A Puget Sound Naval Shipyard & Intermediate Maintenance Facility team comprised of welding engineers and technicians, machinists and others helped conduct explosive bulge testing on steel that may be used in future submarine construction and repairs, at Hawthorne Army Depot, Nevada, in late August.
According to Kiichi Harada, welding engineer, Code 138.3, Weld Engineers & Non-Destructive Test Examiners, PSNS & IMF regularly supports explosion bulge testing for the U.S. Navy.
The most recent iteration of steel preparation and explosive bulge testing was performed on steel that may be used to build Virginia-class and Columbia-class submarines. The required fabrication, welding and testing of 12 assemblies took more than nine months to complete.
“This process takes one welding engineering technician and one welding engineer for the work at PSNS, plus support from Code 1213, Code 134, Shop 31 and Code 135,” said Harada. “For the testing at Hawthorne Army Depot, we need a team of two welding engineers, two welding engineering technicians, one welding engineering branch head, and one Naval Facilities Engineering Systems Command truck driver. We are also supported by Army civilian and contractor personnel from Hawthorne Army Depot and Rock Island Arsenal, Illinois.”
Rick Sheridan, welding engineering division head, Code 138, Weld Engineers & Non-Destructive Test Examiners, said the explosive bulge testing process helps evaluate commercial samples of plate steel, castings, forgings or weld wire provided to the U.S. Navy for potential use in critical submarine hull applications.
After the steel undergoes various strength tests to include impact and tensile testing, samples are prepared for explosive testing by an experienced welding engineering technician, including applying crack starter beads.
“Scott Trammell, our welding engineering technician, has more than 32 years of welding experience and 12 years working on this type of test,” said Harada. “I was fortunate to be trained by Robert D. Thompson, who ran the testing program both before and after its transfer from Mare Island Naval Shipyard, in California.”
Ben McCreary, branch head, Code 138.2, Non-Nuclear Welding Engineering, and Code 138.3, said the team welded test assemblies for more than three months, which were transported to Nevada; while there, they were subjected to a blast from high explosives.
“Once welding has started, the process is continued as long as possible to limit heat cycles on the steel,” explained McCreary. “After more than three months of welding time, Code 135 [Non-Destructive Testing Division] checked the quality of the welds through non-destructive testing methods. Shop 31 Machinists] helped to machine samples from the ‘prolongs,’ and Code 134 [Laboratory Division] performed destructive testing to verify the mechanical properties of the steel and the welds.”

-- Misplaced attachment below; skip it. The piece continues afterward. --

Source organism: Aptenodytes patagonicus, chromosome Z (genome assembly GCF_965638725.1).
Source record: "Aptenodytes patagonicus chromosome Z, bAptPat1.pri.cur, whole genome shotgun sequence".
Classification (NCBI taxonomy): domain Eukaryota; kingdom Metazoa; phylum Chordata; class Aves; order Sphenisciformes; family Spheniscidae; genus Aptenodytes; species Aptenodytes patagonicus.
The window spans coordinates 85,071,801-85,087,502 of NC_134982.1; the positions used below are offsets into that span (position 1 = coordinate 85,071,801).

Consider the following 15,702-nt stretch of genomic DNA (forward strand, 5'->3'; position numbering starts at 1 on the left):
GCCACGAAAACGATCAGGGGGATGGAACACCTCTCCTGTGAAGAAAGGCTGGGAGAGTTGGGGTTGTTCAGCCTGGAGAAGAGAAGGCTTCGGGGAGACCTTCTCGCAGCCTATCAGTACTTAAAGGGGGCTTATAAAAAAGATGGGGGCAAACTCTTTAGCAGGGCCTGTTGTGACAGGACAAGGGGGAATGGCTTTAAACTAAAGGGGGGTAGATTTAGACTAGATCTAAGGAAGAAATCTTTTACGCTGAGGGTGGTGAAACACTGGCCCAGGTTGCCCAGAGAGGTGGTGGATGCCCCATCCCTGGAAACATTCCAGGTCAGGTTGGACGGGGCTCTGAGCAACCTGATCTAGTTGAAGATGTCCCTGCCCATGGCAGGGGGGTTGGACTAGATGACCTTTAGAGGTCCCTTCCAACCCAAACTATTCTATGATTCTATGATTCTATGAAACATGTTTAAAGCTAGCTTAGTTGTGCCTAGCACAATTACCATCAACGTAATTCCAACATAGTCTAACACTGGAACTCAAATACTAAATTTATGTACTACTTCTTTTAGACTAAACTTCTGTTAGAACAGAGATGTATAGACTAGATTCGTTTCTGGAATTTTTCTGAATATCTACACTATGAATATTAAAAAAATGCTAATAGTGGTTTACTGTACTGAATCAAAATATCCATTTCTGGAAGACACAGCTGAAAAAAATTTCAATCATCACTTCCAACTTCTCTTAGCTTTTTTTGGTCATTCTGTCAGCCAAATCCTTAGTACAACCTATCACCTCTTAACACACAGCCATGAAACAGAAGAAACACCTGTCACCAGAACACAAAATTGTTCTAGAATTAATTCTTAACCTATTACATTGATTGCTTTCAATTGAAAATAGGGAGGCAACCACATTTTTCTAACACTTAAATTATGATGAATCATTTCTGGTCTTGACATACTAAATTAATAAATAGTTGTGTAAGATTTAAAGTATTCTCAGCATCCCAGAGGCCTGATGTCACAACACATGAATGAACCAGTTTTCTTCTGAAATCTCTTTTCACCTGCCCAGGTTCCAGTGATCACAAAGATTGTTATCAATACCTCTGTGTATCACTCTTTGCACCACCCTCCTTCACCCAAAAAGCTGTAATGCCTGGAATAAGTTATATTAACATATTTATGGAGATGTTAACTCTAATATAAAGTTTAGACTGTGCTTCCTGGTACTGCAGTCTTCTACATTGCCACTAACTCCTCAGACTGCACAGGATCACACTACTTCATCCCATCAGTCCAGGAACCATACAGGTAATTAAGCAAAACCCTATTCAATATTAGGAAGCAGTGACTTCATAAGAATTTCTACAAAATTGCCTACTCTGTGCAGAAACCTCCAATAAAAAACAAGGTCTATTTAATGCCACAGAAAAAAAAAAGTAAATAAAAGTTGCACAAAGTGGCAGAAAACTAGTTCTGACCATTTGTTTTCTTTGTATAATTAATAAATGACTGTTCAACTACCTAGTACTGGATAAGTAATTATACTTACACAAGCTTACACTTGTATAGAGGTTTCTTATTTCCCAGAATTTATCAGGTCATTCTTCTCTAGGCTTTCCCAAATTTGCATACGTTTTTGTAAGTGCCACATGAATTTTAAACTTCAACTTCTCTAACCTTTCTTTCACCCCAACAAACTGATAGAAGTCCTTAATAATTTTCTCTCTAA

“The welds must be as strong as, or stronger than, the steel,” continued McCreary. “If the welds fail during explosion testing, the evaluation of the steel cannot be completed.”
Sheridan said the process helps push the steel to its limits, helping to determine if it can withstand the rigors of a deep sea environment as part of a U.S. Navy warship.
“Generally, plates are cooled to zero degrees Fahrenheit in a liquid nitrogen bath and then placed on a test fixture,” Sheridan said. “An explosive charge is set above the plate and detonated. This deforms the plate into the test fixture and we track reduction of area of the plate until all test requirements are met. The two-inch flat plate turns into bowl.”
Harada said the explosive Pentolite or an equivalent high explosive is used in the test. All material preparation and explosive testing is conducted in strict accordance with Naval Sea Systems Command Technical Publication T9074-BD-GIB-010/0300.
McCreary said the testing team of Harada, Scott Trammell and Ray James, Code 138.1, Nuclear Welding Engineering Branch; Skeeter Judd, Code 138.2; and Bob Martello, Naval Facilities Engineering Command, worked in 95-degree heat with Army depot personnel to safely conduct the tests.
“After each explosion, the test team goes to work measuring the plates, making stand-off boxes and cooling the plates back down to test temperature for another round of explosions, until specific acceptance criteria is met,” he said.
While the precision of the testing process is challenging, Harada said PSNS & IMF has helped for decades to ensure U.S. Navy submarines can and will perform as expected.
“It is a very unique testing requirement that cannot be replicated with standard mechanical testing methods,” Harada said. “The Navy has been performing this type of testing since the 1960s, and [PSNS & IMF] has been performing this function for the Navy since 1995.”
Sheridan said rigorous testing of all materials used on U.S. Navy warships is important.
“The NSTP-200 and NSTP-300 programs ensure structural integrity of critical plate, castings, forgings and filler metals,” said Sheridan. “This helped allow USS San Francisco (SSN 711) to make it back to port after a collision at sea.”